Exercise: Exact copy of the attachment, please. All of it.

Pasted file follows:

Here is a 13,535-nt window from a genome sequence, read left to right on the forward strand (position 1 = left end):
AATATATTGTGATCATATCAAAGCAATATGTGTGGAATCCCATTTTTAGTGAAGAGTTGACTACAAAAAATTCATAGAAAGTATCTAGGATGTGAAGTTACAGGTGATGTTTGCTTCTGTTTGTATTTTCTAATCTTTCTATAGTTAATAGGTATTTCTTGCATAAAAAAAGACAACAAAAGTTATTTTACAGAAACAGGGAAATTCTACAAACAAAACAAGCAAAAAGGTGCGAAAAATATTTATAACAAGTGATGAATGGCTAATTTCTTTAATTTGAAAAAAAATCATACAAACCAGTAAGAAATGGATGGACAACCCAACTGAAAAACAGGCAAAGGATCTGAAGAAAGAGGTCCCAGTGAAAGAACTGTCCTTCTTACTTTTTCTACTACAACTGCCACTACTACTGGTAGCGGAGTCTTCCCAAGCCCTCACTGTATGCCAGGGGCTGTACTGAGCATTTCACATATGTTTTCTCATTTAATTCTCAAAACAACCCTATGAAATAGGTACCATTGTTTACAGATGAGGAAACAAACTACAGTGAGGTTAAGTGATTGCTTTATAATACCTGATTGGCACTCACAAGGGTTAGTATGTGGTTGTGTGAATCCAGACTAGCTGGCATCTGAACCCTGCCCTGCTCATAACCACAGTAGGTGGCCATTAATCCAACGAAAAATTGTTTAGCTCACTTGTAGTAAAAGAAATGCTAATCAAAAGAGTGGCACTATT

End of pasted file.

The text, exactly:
Here is a 13,535-nt window from a genome sequence, read left to right on the forward strand (position 1 = left end):
AATATATTGTGATCATATCAAAGCAATATGTGTGGAATCCCATTTTTAGTGAAGAGTTGACTACAAAAAATTCATAGAAAGTATCTAGGATGTGAAGTTACAGGTGATGTTTGCTTCTGTTTGTATTTTCTAATCTTTCTATAGTTAATAGGTATTTCTTGCATAAAAAAAGACAACAAAAGTTATTTTACAGAAACAGGGAAATTCTACAAACAAAACAAGCAAAAAGGTGCGAAAAATATTTATAACAAGTGATGAATGGCTAATTTCTTTAATTTGAAAAAAAATCATACAAACCAGTAAGAAATGGATGGACAACCCAACTGAAAAACAGGCAAAGGATCTGAAGAAAGAGGTCCCAGTGAAAGAACTGTCCTTCTTACTTTTTCTACTACAACTGCCACTACTACTGGTAGCGGAGTCTTCCCAAGCCCTCACTGTATGCCAGGGGCTGTACTGAGCATTTCACATATGTTTTCTCATTTAATTCTCAAAACAACCCTATGAAATAGGTACCATTGTTTACAGATGAGGAAACAAACTACAGTGAGGTTAAGTGATTGCTTTATAATACCTGATTGGCACTCACAAGGGTTAGTATGTGGTTGTGTGAATCCAGACTAGCTGGCATCTGAACCCTGCCCTGCTCATAACCACAGTAGGTGGCCATTAATCCAACGAAAAATTGTTTAGCTCACTTGTAGTAAAAGAAATGCTAATCAAAAGAGTGGCACTATT